There’s this thing about the kicker…

Oregon has taken a lot of hits in the last ten years. More than three thousand teachers have been laid off, and an additional thousand instructional assistants have been let go, too. Tuition and fees at Oregon’s public universities have increased 3 times faster than inflation since the 2005-2006 academic year, and tuition and fees for community college students have more than doubled. Currently, more than 1,600 families are on the waiting list for Employment Related Day Care. Though housing data is hard to compile, think about this: At the end of 2012, Home Forward (formerly the Housing Authority of Portland) accepted applications for one week, for Section 8 subsidized housing in Portland. They received 21,149 applications and held a lottery for the 3,000 they could add to the waiting list. More than two years later, they still have about 1,000 people on the list.

And yet, with all of these cuts – with teachers getting laid off and our students having the second largest class sizes in the nation, with college tuition becoming more out of reach, and with so many families seeming to never catch a break – with all of the growing evidence that Oregon desperately needs more revenue, Oregon will be giving back $350 million in taxes to satisfy our unique kicker law.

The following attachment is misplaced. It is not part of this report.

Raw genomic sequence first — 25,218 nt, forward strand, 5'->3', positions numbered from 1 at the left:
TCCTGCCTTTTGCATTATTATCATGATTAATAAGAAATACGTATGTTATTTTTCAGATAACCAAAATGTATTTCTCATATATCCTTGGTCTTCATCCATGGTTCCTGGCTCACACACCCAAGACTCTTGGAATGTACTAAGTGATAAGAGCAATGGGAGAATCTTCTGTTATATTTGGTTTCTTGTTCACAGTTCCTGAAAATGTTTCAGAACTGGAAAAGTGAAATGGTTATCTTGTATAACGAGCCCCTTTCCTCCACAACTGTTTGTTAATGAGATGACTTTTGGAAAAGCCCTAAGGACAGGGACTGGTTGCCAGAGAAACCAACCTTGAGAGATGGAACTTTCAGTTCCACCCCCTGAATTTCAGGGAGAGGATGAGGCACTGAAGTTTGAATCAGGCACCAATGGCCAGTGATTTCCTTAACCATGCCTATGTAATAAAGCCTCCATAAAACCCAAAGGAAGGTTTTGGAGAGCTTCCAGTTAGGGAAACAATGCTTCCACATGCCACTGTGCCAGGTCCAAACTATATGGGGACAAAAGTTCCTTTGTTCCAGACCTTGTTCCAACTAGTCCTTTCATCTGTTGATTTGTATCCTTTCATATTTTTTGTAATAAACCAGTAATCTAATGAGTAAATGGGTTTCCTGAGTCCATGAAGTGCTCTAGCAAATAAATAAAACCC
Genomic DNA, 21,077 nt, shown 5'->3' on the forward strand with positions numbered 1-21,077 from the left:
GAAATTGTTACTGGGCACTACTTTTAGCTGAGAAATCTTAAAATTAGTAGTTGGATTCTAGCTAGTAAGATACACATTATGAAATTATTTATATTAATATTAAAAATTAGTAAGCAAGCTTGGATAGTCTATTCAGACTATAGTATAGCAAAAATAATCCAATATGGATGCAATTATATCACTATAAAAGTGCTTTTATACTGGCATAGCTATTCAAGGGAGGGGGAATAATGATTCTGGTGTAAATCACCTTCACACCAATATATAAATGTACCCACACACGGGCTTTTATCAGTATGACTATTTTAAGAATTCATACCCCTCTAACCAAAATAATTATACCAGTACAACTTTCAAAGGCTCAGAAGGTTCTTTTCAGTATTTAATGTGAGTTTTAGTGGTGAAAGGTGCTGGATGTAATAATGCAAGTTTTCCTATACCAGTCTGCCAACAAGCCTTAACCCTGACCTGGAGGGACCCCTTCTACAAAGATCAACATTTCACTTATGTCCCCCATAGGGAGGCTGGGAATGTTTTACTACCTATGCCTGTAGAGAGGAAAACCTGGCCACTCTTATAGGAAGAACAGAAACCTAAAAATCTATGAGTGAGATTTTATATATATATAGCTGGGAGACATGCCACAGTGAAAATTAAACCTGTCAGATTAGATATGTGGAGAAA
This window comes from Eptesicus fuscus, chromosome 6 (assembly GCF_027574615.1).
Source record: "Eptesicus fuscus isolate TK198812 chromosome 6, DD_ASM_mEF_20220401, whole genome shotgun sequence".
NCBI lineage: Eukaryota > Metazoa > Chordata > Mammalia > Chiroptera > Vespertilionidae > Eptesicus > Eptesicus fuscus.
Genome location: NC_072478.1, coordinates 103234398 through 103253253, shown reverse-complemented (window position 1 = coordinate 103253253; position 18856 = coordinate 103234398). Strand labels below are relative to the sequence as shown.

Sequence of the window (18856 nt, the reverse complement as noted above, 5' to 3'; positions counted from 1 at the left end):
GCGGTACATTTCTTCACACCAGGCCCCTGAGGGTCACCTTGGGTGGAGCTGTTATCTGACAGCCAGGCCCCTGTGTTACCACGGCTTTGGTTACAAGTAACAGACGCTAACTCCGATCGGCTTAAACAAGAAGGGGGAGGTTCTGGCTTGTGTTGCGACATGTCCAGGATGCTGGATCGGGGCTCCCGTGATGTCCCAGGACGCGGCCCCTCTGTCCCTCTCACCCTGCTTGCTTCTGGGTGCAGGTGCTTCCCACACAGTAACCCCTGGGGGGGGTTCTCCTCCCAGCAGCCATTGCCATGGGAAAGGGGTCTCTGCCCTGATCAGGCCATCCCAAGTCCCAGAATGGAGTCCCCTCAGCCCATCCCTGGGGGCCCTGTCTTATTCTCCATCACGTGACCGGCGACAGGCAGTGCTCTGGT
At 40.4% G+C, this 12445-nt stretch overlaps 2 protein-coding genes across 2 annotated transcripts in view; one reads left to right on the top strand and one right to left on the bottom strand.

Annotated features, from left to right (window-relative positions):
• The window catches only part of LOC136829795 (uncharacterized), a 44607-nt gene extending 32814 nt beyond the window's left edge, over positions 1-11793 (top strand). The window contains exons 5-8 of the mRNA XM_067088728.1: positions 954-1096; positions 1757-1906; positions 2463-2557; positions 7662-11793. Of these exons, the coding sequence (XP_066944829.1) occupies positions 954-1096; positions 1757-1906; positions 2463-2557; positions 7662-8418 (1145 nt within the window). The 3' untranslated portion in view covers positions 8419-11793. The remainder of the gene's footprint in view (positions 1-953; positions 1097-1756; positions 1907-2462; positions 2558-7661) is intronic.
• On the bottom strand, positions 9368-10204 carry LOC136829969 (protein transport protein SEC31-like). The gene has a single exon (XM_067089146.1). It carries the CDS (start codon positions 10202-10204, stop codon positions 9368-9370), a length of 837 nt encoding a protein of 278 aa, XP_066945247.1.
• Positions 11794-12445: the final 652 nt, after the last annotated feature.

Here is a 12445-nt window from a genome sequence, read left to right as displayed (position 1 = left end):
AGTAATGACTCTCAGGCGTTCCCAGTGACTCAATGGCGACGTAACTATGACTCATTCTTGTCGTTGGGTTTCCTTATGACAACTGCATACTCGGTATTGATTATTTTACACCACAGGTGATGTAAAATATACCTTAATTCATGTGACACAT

What?!

Proponents of the kicker like to say that rebates are for “excess” or “surplus” revenues, and that they’ll provide tax relief and boost prosperity. The truth is that those funds are sorely needed for crucial investments in Oregon – to restore education, restore vital public services, and fix crumbling infrastructure. These are the investments that will help grow our economy, and that Oregonians support spending money on.

If unexpected revenues went into a rainy day fund to help weather future revenue shortfalls instead of into individuals’ pockets, important programs like education wouldn’t have to absorb such dramatic cuts during downturns. Laying off staff and cutting services is disruptive for all Oregonians, and bringing back staff and services can be expensive and time-consuming. The result is that Oregon’s government becomes less efficient with taxpayer resources, and taxpayers get the short end of the stick – they don’t get the value they deserve.

On top of the fact that the state is already dealing with the aftermath of disruptive cuts, the sad reality is that the kicker won’t be the economic boost it’s being touted as. Because kicker refunds are proportionate to the amount of taxes paid, a large share of the refunds go to wealthy taxpayers. If the kicker does kick, expect more than 20% of the money to go to the Top 1%, not to the rest of us. And don’t be surprised when the Top 1% pockets the cash instead of spending it to stimulate the economy. Instead of hiring teachers and child care workers for the rest of us, we’re just giving taxes back to the people who best afford to pay them.

One Response to “There’s this thing about the kicker…”

  1. Louise

    I agree with Vi8;teh&#n217es comment. Settlement between same friends within multiple groups, or settlement between the same friend in and outside a group should exist. The actual owing values need not have to be calculated twice.

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